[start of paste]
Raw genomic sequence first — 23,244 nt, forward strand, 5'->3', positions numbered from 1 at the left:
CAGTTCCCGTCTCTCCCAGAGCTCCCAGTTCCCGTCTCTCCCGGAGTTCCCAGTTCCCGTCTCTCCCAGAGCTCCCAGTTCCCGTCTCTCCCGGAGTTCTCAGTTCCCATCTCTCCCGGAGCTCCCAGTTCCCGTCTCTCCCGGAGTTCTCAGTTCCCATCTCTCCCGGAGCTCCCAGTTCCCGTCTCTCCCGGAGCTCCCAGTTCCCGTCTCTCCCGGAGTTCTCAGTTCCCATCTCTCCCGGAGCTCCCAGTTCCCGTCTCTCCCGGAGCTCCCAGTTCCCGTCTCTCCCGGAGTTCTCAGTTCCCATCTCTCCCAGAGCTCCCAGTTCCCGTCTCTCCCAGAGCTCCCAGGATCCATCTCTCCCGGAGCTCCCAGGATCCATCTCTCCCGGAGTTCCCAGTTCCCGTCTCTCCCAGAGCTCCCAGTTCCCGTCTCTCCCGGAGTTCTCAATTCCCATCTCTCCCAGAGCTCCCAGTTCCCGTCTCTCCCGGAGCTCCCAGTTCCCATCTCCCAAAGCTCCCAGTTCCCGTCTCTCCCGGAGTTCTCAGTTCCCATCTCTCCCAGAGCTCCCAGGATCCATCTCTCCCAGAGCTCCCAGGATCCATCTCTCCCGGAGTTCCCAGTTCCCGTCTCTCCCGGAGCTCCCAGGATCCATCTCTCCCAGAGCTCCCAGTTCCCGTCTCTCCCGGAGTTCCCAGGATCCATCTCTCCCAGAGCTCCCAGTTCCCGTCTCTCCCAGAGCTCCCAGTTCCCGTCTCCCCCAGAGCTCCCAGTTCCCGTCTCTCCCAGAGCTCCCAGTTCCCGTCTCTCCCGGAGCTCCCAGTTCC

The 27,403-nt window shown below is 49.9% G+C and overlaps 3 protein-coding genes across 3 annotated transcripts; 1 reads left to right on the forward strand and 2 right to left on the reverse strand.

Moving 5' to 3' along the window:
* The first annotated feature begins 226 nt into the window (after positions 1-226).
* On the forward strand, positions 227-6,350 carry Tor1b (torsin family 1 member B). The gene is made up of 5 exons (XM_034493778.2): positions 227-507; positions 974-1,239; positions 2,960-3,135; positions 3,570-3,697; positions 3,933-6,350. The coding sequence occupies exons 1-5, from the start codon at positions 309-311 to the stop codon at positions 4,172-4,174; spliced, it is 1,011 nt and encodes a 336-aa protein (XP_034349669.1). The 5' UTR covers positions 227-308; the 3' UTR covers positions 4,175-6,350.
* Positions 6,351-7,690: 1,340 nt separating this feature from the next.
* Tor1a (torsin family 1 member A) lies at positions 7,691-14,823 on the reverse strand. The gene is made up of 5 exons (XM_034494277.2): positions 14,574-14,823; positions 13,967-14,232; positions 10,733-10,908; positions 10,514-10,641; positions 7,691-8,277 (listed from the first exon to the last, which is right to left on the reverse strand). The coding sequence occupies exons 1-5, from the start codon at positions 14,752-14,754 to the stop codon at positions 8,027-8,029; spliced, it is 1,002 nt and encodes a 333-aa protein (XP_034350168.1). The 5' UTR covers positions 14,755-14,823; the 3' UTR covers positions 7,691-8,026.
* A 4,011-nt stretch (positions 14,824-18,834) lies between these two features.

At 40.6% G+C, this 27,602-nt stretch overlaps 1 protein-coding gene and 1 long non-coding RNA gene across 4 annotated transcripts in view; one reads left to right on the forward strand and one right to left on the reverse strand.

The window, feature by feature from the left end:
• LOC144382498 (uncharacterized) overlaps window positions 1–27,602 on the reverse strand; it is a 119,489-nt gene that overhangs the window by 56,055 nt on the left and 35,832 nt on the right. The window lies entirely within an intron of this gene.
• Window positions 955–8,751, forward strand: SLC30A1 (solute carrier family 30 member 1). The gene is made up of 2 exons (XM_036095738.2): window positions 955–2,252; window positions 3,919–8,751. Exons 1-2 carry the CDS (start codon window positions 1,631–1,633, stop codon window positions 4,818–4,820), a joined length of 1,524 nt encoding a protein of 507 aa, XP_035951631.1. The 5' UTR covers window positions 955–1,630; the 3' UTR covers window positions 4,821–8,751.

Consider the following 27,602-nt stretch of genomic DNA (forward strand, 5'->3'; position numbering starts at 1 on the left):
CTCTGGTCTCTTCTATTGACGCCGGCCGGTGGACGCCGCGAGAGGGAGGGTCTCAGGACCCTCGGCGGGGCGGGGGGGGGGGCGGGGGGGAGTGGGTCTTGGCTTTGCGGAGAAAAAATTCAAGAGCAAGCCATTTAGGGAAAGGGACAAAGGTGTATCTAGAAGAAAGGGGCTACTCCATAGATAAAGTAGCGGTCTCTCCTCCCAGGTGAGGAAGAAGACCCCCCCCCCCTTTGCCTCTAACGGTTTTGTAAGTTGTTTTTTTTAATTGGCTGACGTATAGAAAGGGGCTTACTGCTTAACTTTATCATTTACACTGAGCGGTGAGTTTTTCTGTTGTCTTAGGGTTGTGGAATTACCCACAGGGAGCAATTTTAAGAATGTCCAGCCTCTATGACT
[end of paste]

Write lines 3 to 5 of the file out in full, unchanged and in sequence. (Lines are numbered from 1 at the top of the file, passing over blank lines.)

The 27,403-nt window shown below is 49.9% G+C and overlaps 3 protein-coding genes across 3 annotated transcripts; 1 reads left to right on the forward strand and 2 right to left on the reverse strand.

Moving 5' to 3' along the window:
* The first annotated feature begins 226 nt into the window (after positions 1-226).